Alighting on Saturday morning at Richmond Station, a sneakered, sun-screened, back-packing army walks down Olympic Boulevard, pulled by the players at work at Melbourne Park. The Pied Piper has gone, but still they come. Sport, as Roger Federer knows, is no fairy tale.
Yet the measure of Federer lies in the understated mourning that follows his exit. Even Sweden's Mats Wilander, winner of three Australian Opens, three French Opens and one US Open, tells the Straits Times: "He's the one you miss the most."
No life has been lost here, but there is a sense of a tennis life being very gradually extinguished. How many times, people might ask, will we see him again here? Only the extraordinary can extract such emotion. Federer, 33, has four children, $80 million in prize money, 17 grand slam titles, 83 total titles, as many records as The Beatles, and yet people feel sympathy for him.
Perhaps, as we age, and athletically little things start to elude us, we identify with his tilting at windmills. For the man who made tennis look simple, now, some days, so little is and there is something almost painful in watching a composer misplace his sheet music. Getting used to a lesser Federer has been a harder process than imagined. Says Wilander: "He still loves winning, but he doesn't hate losing as much. And in a long career that's the worst thing."
Still, the reaction to his departure is fascinating. The upset surely is always worth celebrating. It opens the draw. It refreshes the senses. It promises new match-ups. Soon Andy Murray duels Grigor Dimitrov and Rafael Nadal battles Kevin Anderson. Yet, late in the evening yesterday, a colleague spotted a group of glum tournament officials in a cafe. There is, with Federer's exit, a sense that tennis, as pure unadulterated pleasure, has been lost and it is deflating.
In the next 50 years we will probably see a player greater than Federer. But we will never see a player quite like Federer, of such embroidery and idea and casual conceit and collected cool. In a heavy-hammering, muscle-flexing game of few dimensions, Federer allowed us to see another tennis. "He was old-fashioned even when he started", explains Wilander and it is a gift we will best appreciate when he is lost to the game.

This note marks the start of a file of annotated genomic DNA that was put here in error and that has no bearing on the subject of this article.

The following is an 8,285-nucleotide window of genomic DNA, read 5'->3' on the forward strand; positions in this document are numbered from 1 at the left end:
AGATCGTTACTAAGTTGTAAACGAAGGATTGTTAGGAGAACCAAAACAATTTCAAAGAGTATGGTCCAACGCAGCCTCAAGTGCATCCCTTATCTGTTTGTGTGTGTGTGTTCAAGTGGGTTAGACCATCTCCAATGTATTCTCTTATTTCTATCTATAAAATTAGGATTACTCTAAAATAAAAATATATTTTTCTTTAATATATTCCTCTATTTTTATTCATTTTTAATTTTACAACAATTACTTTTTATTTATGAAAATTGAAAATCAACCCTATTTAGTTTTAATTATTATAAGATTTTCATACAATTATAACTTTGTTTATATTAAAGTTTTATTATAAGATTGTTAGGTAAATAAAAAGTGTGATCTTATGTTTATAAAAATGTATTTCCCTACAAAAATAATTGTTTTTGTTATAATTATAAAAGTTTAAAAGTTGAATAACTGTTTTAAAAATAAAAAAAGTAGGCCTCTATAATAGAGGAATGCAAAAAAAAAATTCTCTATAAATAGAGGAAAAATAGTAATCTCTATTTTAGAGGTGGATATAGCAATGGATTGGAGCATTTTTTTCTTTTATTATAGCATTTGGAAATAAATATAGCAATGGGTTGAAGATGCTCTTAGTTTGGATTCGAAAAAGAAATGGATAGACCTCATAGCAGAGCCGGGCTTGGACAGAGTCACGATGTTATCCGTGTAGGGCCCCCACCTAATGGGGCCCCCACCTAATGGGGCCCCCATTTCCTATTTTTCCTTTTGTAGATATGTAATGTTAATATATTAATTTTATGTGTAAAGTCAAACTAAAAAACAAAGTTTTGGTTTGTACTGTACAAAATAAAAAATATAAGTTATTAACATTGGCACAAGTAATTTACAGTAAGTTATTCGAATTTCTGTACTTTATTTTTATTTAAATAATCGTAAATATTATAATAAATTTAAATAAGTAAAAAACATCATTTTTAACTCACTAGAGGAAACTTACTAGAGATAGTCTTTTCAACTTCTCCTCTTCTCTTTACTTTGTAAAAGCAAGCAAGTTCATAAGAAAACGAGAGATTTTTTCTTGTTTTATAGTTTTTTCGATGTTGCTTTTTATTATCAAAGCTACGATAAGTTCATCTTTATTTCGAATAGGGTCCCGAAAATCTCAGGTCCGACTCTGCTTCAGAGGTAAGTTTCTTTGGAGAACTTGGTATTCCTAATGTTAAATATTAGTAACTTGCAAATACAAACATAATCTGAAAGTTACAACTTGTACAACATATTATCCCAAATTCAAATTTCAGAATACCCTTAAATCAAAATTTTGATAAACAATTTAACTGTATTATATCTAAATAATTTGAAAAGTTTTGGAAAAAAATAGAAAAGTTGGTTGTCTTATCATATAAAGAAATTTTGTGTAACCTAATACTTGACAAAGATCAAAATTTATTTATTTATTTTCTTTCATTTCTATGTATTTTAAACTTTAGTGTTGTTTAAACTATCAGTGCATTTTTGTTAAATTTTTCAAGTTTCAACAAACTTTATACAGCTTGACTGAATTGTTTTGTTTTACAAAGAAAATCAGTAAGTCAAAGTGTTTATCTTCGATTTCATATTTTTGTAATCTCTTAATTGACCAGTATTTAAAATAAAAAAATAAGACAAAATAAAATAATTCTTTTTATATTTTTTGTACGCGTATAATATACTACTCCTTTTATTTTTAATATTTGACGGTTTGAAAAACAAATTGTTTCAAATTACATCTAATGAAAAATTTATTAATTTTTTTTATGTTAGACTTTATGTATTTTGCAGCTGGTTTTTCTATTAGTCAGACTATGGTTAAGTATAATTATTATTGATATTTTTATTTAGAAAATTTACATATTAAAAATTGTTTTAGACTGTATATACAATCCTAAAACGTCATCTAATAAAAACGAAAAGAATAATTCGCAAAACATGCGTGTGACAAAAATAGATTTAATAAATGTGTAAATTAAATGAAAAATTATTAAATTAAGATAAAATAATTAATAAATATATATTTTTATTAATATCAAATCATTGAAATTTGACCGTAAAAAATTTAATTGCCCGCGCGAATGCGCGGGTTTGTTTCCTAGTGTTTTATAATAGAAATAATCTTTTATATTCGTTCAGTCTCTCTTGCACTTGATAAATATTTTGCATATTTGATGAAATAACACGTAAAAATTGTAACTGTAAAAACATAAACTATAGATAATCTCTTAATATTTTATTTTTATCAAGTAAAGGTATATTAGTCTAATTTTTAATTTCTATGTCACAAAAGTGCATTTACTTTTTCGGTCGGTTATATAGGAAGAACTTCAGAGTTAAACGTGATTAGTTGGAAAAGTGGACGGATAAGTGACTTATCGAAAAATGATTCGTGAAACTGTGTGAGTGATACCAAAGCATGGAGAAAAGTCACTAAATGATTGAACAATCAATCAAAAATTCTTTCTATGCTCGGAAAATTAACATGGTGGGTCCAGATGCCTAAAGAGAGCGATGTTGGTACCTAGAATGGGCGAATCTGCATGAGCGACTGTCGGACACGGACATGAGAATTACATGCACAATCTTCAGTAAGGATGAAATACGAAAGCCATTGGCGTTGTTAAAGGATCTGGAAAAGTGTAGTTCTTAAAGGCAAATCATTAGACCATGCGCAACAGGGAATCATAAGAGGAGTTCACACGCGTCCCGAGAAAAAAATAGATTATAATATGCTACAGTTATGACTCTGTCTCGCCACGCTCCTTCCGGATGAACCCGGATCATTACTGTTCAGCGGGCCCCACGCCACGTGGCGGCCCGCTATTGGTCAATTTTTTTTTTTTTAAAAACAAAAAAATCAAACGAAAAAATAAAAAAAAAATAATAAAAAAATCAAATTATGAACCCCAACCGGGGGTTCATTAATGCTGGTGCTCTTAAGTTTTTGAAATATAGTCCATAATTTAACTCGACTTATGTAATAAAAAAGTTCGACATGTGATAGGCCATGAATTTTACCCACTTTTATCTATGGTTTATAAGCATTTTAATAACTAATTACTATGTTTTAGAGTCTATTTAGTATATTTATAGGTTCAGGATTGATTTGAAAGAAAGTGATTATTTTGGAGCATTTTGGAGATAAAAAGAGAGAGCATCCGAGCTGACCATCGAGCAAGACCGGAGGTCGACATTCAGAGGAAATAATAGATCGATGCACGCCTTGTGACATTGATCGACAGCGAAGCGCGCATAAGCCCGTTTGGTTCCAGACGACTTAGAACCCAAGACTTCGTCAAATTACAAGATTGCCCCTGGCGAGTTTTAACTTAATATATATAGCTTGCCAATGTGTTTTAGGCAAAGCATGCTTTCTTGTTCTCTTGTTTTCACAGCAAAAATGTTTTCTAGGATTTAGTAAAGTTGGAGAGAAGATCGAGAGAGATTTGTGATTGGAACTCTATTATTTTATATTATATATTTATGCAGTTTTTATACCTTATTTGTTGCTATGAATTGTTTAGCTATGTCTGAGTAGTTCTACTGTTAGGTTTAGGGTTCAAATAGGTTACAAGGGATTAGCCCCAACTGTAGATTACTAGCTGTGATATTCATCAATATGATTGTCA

There are many winners this week at the Open but few stylists. And as Wilander, continuing on that theme, says: "A 100 percent (we miss Federer) because of how he plays. The way he hits the ball. Everyone wants to play like Federer and walk in his shoes. Everyone wants to hit the ball like he can, so natural, so easy, so stylish."
Australian colleagues struggle to remember a visiting athlete, in any sport, as beloved as Federer in this land. He has played Australians here and been cheered. He has duelled with Murray in London and been hailed. He wears greatness with as much lightness as he moves. Even Wilander speaks of how he spins the ball to ballboys, or offers them catches, or uses the rim of his racket to bounce the ball sometimes before he serves. It is, in a hyper-competitive time, the most elegant of images: a player having fun.
No one asks Federer about retirement, or contemplates tennis epitaphs, for he is still in love with the game and much of the world is in love with his game. "Winning another slam, 18 instead of 17, is not going to change his life," says Wilander. "But I love the way he's still evolving. He volleys better, he's chipping away at second serves." The great Swede pauses. "With players it's always about the journey." And with the great Swiss the journey continues. Just in another land, in another month.